10. Taylor, M. B. (1997). Compassion: Its neglect and importance. British Journal of General Practice, 47, 521–523.Google Scholar
  11. The NHS Conference. (2008). Compassion in healthcare: The missing dimension of healthcare reform?. Retrieved from
  12. Tower, M., Rowe, & Wallis, M. (2012). Reconceptualising health and health care for women affected by domestic violence. Contemporary Nurse, 42(2), 216–225. Scholar
  13. PSA. (2013). Philippines National Demographic and Health Survey 2013. Retrieved from:
  14. Pe-Pua, R. & Protacio-Marcelino, E. (2000). Sikolohiyang Pilipino (Filipino psychology): A legacy of Virgilio G. Enriquez. Asian Journal of Social Psychology, 3, 49–71.CrossRefGoogle Scholar
  15. Rungduin, D.C. & Rungduin, T.T. (2013). The emergence of Filipino values among forgiveness studies. International Journal of Research Studies in Psychology 2(4), 17–34.CrossRefGoogle Scholar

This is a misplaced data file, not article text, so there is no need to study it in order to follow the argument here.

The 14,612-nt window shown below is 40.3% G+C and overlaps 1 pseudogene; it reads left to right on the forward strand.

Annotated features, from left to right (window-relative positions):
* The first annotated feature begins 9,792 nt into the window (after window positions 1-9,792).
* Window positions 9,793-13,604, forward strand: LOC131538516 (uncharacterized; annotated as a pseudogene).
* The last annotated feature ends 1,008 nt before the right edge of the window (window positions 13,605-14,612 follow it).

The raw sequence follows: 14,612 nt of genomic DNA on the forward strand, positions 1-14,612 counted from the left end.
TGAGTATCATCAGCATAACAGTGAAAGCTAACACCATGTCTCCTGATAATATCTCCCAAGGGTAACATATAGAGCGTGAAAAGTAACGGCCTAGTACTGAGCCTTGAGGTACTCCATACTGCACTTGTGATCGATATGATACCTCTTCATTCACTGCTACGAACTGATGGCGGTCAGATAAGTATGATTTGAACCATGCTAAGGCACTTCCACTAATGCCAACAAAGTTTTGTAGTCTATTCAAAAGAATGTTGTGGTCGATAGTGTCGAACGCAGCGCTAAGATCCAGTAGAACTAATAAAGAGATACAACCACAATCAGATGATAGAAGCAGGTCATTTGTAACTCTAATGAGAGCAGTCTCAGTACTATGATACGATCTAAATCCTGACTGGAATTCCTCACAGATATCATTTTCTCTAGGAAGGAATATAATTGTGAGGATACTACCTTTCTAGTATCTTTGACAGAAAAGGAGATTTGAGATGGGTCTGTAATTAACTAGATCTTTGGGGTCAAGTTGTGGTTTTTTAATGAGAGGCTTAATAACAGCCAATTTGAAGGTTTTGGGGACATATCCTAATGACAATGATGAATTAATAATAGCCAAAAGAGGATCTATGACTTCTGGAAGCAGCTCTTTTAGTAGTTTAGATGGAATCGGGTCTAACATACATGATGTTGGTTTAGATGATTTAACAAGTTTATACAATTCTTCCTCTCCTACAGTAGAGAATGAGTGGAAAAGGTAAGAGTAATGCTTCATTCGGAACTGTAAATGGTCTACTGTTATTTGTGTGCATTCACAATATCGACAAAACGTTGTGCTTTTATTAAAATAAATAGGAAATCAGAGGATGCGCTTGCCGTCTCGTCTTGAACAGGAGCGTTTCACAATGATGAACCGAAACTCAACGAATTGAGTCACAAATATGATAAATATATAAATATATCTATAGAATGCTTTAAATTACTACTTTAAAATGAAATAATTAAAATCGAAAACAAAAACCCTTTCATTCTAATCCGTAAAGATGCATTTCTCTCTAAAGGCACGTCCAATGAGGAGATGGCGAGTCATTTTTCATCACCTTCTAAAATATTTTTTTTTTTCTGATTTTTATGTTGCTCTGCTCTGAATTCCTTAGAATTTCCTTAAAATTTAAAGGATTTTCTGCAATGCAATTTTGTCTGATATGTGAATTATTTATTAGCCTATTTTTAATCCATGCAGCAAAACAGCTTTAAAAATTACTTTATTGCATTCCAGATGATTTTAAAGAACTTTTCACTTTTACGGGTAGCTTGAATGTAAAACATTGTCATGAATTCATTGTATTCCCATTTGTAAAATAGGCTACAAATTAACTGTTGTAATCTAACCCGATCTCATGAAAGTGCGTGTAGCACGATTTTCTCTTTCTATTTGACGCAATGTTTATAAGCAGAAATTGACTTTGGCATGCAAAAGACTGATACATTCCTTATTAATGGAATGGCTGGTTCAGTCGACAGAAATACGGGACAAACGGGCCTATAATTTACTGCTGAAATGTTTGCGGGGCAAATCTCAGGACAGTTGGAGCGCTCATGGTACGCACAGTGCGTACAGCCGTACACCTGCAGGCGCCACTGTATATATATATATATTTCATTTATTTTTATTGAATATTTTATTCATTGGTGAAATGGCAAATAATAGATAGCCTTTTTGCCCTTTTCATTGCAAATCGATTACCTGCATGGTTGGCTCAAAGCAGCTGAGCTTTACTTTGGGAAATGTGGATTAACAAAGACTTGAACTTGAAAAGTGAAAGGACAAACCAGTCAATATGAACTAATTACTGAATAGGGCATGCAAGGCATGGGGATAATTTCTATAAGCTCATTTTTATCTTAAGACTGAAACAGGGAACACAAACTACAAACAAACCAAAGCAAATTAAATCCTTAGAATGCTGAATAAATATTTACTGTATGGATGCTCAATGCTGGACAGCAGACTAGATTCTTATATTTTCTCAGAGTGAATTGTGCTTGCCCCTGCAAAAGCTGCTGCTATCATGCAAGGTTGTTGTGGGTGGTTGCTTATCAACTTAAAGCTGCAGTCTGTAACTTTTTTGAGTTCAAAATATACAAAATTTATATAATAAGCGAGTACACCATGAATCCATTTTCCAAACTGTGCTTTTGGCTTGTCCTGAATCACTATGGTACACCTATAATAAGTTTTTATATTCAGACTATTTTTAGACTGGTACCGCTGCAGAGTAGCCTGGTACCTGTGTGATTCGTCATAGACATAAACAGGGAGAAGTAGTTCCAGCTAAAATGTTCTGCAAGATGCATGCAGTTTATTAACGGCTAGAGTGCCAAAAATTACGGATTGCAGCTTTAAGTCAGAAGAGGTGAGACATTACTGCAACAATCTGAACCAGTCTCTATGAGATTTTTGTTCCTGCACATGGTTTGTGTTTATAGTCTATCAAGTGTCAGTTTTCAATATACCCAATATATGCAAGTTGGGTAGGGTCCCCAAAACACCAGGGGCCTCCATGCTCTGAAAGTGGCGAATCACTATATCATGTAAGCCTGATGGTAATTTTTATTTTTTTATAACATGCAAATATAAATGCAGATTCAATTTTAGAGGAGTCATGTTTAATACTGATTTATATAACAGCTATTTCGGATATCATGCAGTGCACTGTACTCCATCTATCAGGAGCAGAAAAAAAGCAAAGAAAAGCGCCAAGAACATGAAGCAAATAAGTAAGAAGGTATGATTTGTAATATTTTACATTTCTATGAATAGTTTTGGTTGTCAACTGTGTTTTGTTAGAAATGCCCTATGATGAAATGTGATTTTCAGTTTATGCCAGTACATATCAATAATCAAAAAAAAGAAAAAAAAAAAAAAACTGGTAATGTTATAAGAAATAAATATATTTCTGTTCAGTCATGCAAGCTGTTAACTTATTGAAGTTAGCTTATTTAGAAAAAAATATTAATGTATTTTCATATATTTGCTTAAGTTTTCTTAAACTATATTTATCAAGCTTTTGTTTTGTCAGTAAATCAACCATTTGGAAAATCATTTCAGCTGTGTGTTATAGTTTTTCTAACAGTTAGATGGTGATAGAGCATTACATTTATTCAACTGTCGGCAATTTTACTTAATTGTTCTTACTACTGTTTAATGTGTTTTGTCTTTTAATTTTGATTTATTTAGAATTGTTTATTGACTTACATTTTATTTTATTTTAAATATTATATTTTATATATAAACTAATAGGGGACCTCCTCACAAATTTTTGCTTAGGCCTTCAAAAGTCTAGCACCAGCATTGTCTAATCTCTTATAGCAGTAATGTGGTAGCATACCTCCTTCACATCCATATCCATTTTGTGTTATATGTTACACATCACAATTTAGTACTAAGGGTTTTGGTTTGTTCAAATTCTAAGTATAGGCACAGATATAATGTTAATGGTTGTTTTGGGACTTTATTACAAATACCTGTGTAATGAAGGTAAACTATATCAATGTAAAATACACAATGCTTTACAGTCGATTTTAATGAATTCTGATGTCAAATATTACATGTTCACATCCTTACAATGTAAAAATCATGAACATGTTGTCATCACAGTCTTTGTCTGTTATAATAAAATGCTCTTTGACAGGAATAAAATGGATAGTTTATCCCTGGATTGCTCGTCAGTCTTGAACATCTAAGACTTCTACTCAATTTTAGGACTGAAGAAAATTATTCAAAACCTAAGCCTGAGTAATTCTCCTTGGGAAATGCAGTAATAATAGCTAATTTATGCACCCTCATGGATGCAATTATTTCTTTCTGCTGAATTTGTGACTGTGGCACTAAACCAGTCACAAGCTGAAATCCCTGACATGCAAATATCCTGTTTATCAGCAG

16. Stacey, M. (1988). The sociology of health and healing: A textbook. London: Routledge.CrossRefGoogle Scholar
  17. Van der Cingel, M. (2014). Compassion: The missing link in quality of care. Nurse Education Today, 34, 1253–1257.CrossRefGoogle Scholar
  18. Villero, O. (2011). Tradition medicine and healing. In Jonathan H.X. Lee and Kathleen M. Nadeau (Eds.) Encyclopedia of Asian American folklore and folklife: Volume one. Santa Barbara, California: ABC-CLIO, LLC.Google Scholar
  19. World Economic Forum, Hausmann, R., & Tyson, L. D. (2016). The Global Gender Gap Report 2016. Geneva, Switzerland: World Economic Forum.
  20. Way, D. & Tracy, S. (2012). Conceptualizing Compassion as Recognizing, Relating and (Re)acting: A Qualitative Study of Compassionate Communication at Hospice. Communication Monographs, 79(3), pp. 292–315.CrossRefGoogle Scholar

Copyright information

© The Author(s) 2019

Authors and Affiliations

  • John Mervin Embate
    • 1
    Email author
  • Marie Carisa Ordinario
    • 2
  • Alyssa Batu
    • 2
  1. 1.College of Development CommunicationUniversity of the Philippines Los BañosLos BañosPhilippines
  2. 2.University of the Philippines DilimanQuezon CityPhilippines

Personalised recommendations